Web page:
Bryce Dolan v. F & E Erection Co., 22 FMSHRC 171, 177 (Feb. 2000).
Commission Procedural Rule 67(b), which tracks the provisions of summary judgment Rule 56(a) of the Federal Rules of Civil Procedure, provides:
A motion for summary decision shall be granted only if the entire record, including the pleadings, depositions, answers to interrogatories, admissions, and affidavits, shows: (1) That there is no genuine issue as to any material fact; and (2) That the moving party is entitled to summary decision as a matter of law.
29 C.F.R. § 2700.67(b); see Fed. R. Civ. P. 56(a).
The Commission has cautioned against the broad approval of motions for summary decision, noting that, “[s]ummary decision is an extraordinary procedure. If used improperly it denies litigants their right to be heard.” Missouri Gravel Co., 3 FMSRC 2470, 2471 (Nov. 1981) (footnote omitted). The Respondents, as the parties moving for summary decision, bear the burden of demonstrating there are no genuine disputes as to material facts. See Kenamerican Res., Inc., 38 FMSHRC 1943, 1946 (Aug. 2016) (citing Celotex Corp v. Catrett, 477 U.S. 317, 323 (1986); Adickes v. S.H. Kress & Co., 398 U.S. 144, 157 (1970)). If the Respondents satisfy their burden, the focus shifts to whether Silva, as the non-movant party, has established a genuine dispute as to material fact. Id. (citing Anderson v. Liberty Lobby, Inc., 477 U.S. 242, 256 (1986); Scott v. Harris, 550 U.S. 372, 380 (2007); Matsushita Elec. Indus. Co. v. Zenith Radio Corp., 475 U.S. 574, 586-587 (1986)). The inferences to be drawn from the underlying facts allegedly supporting the motion must be viewed in the light most favorable to the party opposing the motion. Id. (citing U.S. v. Diebold, Inc., 369 U.S. 654, 655 (1962)).
Disposition of the Respondents’ Motion for Summary Decision requires identification of several outstanding issues of material fact that must be viewed in the light most favorable to Silva. Namely: (1) whether Silva’s work refusal was based on a reasonable good faith belief that the respiratory protection provided by Black Oak did not adequately protect him from the potentially toxic inhalation hazard posed by the mixing of the powdered dry sealant; (2) whether Silva adequately communicated his inhalation concerns to Black Oak; and (3) whether Black Oak responded to Silva in a manner that should have adequately quelled Silva’s fears. Given unresolved nature of these outstanding questions of material fact, the Respondents’ Motion for Summary Decision must be denied.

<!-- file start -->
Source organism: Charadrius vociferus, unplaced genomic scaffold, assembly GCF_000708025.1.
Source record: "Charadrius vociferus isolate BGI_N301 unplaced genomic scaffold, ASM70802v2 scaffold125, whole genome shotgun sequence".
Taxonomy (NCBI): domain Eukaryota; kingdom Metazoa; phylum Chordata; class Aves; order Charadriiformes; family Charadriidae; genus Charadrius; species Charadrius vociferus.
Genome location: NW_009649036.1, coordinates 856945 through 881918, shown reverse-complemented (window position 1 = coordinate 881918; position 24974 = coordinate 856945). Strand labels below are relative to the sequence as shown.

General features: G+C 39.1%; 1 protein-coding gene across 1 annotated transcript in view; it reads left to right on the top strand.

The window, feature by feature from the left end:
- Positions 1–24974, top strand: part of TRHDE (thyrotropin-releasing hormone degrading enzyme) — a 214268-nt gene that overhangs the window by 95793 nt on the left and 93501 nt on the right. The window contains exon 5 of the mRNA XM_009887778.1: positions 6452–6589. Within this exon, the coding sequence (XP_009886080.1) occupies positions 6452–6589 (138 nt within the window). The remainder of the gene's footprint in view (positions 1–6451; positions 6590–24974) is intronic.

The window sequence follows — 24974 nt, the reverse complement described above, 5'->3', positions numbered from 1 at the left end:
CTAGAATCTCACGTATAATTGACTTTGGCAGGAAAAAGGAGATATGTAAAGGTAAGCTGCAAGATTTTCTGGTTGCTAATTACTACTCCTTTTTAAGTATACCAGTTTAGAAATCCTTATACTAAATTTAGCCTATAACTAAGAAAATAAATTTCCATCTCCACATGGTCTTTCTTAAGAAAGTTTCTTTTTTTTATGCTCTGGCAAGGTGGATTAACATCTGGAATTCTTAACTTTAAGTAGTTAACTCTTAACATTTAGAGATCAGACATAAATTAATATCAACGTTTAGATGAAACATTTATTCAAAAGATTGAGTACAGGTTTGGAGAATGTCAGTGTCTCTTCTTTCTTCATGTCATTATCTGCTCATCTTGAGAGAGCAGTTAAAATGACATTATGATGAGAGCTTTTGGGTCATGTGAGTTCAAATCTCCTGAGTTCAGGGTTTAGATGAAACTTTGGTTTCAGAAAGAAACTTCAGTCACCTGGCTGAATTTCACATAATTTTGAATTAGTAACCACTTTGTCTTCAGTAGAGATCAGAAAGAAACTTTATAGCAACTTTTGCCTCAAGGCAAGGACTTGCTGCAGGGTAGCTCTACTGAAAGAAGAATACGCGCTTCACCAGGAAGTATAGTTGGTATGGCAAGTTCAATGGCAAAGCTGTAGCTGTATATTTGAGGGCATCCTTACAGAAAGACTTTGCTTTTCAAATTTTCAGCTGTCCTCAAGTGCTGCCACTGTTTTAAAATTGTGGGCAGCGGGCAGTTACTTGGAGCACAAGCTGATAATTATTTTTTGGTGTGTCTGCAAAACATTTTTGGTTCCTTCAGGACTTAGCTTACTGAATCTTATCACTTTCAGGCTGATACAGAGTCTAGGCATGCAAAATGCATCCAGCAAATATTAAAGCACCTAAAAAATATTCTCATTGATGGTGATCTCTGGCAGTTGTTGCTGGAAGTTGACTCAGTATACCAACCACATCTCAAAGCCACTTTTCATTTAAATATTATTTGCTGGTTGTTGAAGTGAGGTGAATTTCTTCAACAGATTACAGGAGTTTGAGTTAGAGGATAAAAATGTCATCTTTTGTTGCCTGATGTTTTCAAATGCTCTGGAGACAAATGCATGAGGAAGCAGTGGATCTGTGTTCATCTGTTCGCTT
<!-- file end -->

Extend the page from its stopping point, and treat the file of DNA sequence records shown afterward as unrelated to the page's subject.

The record reflects that Blackhawk Mining, LLC, is the parent company of Rockwell Mining, LLC, and Black Oak Mining, LLC. Compl. Opp., Ex. C at 1. The Respondents assert, in essence, that Blackhawk Mining, LLC, and/or Rockwell Mining, LLC, are not proper parties as they do not operate the Black Oak Mine, and are not Silva’s employer. Resp’t Mot. at 2, n. 1. I construe the Respondents’ assertion as a motion to strike Black Hawk Mining, LLC, and/or Rockwell Mining, LLC, as Respondents in this proceeding. The proper inquiry in a discrimination proceeding is whether a named respondent has the ability to make a complaining miner whole. See Sec’y of Labor o/b/o Shemwell v. Armstrong Coal Co., Inc., et al., 34 FMSHRC 894, 898-99 (April 2012) (ALJ) (Noting that the “legislative history of the Mine Act reflects Congress’ concern that effective relief must be afforded to victims of discrimination.”). It is doubtful that Black Oak Mining, LLC, is incapable of providing the relief sought by Silva, namely the reimbursement of lost pay as a consequence of Silva’s three day suspension. However, the issue of whether Black Oak Mining, LLC, should be the sole Respondent in this proceeding shall be held in abeyance to afford the parties an opportunity to address this issue in their post-hearing briefs.
In view of the above, IT IS ORDERED that the Respondents’ Motion for Summary Decision IS DENIED and that this matter shall be scheduled for hearing. The hearing date and location will be specified in a subsequent order.
IT IS FURTHER ORDERED that the Motion to Strike Black Hawk Mining, LLC, and/or Rockwell Mining, LLC, at this early phase of this proceeding IS DENIED.
/s/ Jerold Feldman
Administrative Law Judge
Gabriel Silva, P.O. Box 111, Danville, WV 25053
Laura P. Karr, Esq., United Mine Workers of America, 18354 Quantico Gateway Drive, Suite 200, Triangle, VA 22172 email@example.com
Jonathan R. Ellis, Esq., Steptoe & Johnson, PLLC, Eighth Floor, Chase Tower, P.O. Box 1588, Charleston, WV 25326 firstname.lastname@example.org
 Section 105(c)(1) provides in pertinent part, “No person shall discharge or in any manner discriminate against [a miner] . . . because such miner . . . made a safety complaint related to this Act.” 30 U.S.C § 815(c)(1).